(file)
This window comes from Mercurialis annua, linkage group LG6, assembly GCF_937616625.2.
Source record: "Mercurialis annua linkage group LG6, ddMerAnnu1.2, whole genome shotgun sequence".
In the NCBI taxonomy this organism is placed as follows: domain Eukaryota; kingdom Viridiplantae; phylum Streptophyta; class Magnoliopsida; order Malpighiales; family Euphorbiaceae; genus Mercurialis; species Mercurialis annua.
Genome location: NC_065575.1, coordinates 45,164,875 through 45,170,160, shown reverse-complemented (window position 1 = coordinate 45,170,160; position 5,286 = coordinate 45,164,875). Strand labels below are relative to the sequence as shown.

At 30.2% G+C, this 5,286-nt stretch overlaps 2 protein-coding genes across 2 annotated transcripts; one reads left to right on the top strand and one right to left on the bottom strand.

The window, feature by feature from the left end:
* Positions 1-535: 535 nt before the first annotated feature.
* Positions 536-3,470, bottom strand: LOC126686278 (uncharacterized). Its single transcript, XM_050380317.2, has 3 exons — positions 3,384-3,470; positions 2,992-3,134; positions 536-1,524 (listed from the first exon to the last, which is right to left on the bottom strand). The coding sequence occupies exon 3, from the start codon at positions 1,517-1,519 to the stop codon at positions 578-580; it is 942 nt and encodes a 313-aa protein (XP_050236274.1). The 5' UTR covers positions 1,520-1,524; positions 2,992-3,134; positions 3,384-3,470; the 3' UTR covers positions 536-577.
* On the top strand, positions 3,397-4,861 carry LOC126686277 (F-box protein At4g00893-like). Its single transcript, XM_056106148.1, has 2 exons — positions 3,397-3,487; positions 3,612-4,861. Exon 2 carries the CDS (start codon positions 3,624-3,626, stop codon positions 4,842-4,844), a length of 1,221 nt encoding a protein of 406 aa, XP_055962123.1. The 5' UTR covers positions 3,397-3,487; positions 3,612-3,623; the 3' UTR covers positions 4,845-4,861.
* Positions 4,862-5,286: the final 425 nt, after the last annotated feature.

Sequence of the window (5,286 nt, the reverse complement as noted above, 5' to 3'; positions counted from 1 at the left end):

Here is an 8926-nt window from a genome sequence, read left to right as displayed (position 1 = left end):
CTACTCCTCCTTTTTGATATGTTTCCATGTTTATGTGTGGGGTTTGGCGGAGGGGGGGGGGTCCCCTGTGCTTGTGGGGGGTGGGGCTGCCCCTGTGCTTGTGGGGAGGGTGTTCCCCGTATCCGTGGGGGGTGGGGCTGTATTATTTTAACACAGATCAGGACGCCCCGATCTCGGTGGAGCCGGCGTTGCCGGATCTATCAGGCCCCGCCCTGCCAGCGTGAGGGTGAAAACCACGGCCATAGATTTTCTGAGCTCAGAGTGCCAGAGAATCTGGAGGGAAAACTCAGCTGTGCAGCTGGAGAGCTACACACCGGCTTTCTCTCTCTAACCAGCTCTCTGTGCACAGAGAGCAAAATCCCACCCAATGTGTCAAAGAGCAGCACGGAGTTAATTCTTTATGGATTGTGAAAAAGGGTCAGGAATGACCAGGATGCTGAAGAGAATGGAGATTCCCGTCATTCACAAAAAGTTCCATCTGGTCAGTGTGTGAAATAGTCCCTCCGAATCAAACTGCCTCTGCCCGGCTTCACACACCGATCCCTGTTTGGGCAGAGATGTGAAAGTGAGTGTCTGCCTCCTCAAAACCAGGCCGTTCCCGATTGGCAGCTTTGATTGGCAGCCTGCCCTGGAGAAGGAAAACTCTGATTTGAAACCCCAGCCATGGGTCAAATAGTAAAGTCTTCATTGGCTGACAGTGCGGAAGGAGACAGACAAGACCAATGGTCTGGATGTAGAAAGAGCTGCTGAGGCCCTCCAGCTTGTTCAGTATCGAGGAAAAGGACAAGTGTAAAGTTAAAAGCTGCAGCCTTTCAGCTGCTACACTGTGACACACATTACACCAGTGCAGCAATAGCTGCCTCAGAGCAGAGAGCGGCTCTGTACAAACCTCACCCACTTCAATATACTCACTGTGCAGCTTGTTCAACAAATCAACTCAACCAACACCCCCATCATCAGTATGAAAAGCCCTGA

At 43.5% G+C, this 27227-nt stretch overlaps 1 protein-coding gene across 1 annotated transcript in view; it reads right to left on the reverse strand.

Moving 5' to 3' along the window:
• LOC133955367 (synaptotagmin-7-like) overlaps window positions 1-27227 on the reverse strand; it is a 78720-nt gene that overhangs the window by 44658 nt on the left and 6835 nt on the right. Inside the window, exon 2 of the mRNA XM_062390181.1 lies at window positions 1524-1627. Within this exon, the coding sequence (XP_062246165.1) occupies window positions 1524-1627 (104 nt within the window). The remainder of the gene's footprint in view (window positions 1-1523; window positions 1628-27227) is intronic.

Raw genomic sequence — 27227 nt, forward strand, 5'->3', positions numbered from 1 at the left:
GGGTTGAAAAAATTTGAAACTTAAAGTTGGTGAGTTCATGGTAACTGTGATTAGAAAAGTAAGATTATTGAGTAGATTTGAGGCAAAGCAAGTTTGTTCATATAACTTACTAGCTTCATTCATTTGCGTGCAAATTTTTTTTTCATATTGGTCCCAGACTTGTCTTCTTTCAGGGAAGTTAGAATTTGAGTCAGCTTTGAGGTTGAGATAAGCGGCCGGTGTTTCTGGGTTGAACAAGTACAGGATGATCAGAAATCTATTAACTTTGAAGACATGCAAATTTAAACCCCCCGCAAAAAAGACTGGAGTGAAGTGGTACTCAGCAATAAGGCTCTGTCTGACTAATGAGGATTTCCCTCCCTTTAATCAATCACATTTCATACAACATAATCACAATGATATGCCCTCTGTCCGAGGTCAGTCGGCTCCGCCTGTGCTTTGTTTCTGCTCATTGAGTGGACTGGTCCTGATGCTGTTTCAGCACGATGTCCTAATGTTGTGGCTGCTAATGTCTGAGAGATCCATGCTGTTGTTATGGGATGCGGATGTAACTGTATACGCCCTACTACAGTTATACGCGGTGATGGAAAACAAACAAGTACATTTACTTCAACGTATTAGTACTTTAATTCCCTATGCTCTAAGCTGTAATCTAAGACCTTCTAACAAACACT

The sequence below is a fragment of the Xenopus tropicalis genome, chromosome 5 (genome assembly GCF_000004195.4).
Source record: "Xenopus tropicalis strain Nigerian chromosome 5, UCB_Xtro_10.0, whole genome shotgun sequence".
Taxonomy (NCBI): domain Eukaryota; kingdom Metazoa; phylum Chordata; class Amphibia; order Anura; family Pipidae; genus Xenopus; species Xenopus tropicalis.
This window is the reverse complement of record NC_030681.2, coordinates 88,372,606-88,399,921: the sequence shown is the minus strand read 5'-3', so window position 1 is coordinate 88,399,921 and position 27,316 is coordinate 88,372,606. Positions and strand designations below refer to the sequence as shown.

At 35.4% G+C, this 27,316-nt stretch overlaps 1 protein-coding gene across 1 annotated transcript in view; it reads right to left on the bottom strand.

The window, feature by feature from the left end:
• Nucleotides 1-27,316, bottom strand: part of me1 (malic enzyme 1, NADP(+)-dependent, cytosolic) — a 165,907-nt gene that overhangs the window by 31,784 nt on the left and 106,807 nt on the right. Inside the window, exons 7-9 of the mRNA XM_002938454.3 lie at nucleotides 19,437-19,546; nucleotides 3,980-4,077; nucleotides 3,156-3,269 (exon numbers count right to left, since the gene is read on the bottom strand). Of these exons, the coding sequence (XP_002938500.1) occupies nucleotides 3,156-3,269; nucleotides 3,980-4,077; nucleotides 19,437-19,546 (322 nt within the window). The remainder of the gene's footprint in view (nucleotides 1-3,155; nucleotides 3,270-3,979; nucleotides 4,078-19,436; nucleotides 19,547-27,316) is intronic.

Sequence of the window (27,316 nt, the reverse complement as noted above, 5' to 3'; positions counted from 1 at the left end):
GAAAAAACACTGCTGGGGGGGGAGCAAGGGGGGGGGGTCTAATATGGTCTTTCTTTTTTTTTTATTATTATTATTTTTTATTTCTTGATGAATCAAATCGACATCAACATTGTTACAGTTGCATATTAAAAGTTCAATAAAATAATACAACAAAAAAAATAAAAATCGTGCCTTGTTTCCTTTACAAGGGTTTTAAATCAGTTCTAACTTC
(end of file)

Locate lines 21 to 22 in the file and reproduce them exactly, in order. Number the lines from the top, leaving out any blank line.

Taxonomy (NCBI): domain Eukaryota; kingdom Metazoa; phylum Chordata; class Amphibia; order Anura; family Pipidae; genus Xenopus; species Xenopus tropicalis.
This window is the reverse complement of record NC_030681.2, coordinates 88,372,606-88,399,921: the sequence shown is the minus strand read 5'-3', so window position 1 is coordinate 88,399,921 and position 27,316 is coordinate 88,372,606. Positions and strand designations below refer to the sequence as shown.